From the Mouth of the Sun – Hymn Binding [Lost Tribe Sound]

Hymn Binding marks the third full-length album by From the Mouth of the Sun, a collaboration formed in 2011 by Aaron Martin and Dag Rosenqvist. It also marks a new zenith in the potency of their alchemic fusion of acoustic sound sources (cello, piano, acoustic guitars, lap steel, banjo, ukulele, singing bowls, and pump organ) into creations of otherworldly beauty and stirring emotion. Organic by its very nature, it is a process which Rosenqvist explains requires the musician to be willing to embrace forces over which they do not have complete control:

“There’s something very beautiful and rewarding to working with acoustic sound sources. Because when you record them, you never know what you’re going get, and you can never repeat it exactly the same way. The wood in the instrument changes from air pressure and with different temperatures. You change your sitting position from one take to another and all of a sudden it sounds slightly different. You move the microphone or you move something in the room and it sounds slightly different. Acoustic sound sources allow for chaos to be a part of the creative process, allowing for something you can never fully control.” – Dag Rosenqvist

Never have the duo sounded more comfortable in the embrace of this chaos as on these eight pristine, deeply affecting compositions. At times luminous and transcendent, at others mournful and bereft, Hymn Binding is an album which gives breath as much as it takes it away, rising and falling with the swooning arcs of Martin’s cello as they emerge from the ravishing sonic canvas to speak nothing but pure emotional truth. To choose a highlight among highlights, the devastating one-two punch delivered from the glowering power of “Risen, Darkened” followed by the healing beauty of “Roads” is one of the most astonishing musical moments I’ve experienced this year. But this is where words begin to fail. Hymn Binding is simply not to be missed.

Hymn Binding will be available from September 22 in two physical editions. One is a lacquer cut vinyl pressed on 180 gram virgin vinyl, housed in a matte finished gatefold tip-on jacket with stunning artwork throughout from Gregory Euclide (300 copies) and comes with a download card offering a choice of formats including FLAC, 320K MP3. The CD edition is housed in a heavy stock, handcrafted 7″ x 5″ book-style case with glass mastered CD and also includes a download card (150 copies). The first 50 editions of both the vinyl and CD will come with a 6.5″ x 5″ print of the cover art when purchased directly through Lost Tribe.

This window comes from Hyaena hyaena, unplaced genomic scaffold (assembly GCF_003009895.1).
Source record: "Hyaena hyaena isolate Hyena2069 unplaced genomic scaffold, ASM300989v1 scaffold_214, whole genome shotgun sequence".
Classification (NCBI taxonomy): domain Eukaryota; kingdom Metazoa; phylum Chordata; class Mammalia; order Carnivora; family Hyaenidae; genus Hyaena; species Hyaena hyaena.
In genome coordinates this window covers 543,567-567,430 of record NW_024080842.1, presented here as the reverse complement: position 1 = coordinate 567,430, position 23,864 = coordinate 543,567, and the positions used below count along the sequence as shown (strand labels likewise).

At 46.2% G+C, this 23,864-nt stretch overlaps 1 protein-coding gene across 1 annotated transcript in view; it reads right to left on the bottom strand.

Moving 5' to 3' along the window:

Links: Hymn Binding (Lost Tribe Sound)  |  Aaron Martin  |  Dag Rosenqvist  |  Gregory Euclide

More by From the Mouth of the Sun

Menashe (Wayfind Records)


This charming soundtrack to Joshua Z Weinstein’s acclaimed film about a widower in Brooklyn’s ultra-orthodox Jewish community battling for custody of his son was actually released released under Martin & Rosenqvist’s own names rather than as FTMOTS. The organic materials of their distinctive sound are fully present here, but much less densely layered and subtly scaled back to serve the narrative which tenderly “explores the nature of faith and the price of parenthood”.

Into the Well [Fluid Audio]


This 2015 record which saw a customarily elaborate physical release on Fluid Audio was reviewed here previously, but bears mentioning again lest anyone new to the band’s work overlook it. The stunning eleven minute penultimate title track is perhaps one of the most elaborate pieces the duo has ever produced. Beautifully composed, layered, and performed and thanks to a cohesive conceptual vision it becomes more than the sum of its parts and a fitting homage to a brave and intrepid generation of people who took to the air.

Woven Tide


While Martin & Rosenqvist have clearly added depth & breadth to the evolving sounds of FTMOTS, the burnish and rustic patina of this arresting 2012 debut has not diminished.  As something of a newcomer to the genre around the time this was released, I would have to say “Sitting in a Roofless Room” was nothing less than pivotal in that period of reshaping my perceptions of how powerfully instrumental music could be experienced. Also worth noting three tracks from this album were selected for David Wingo’s score for Jeff Nichols’s Warner Bros. feature film ‘Midnight Special‘.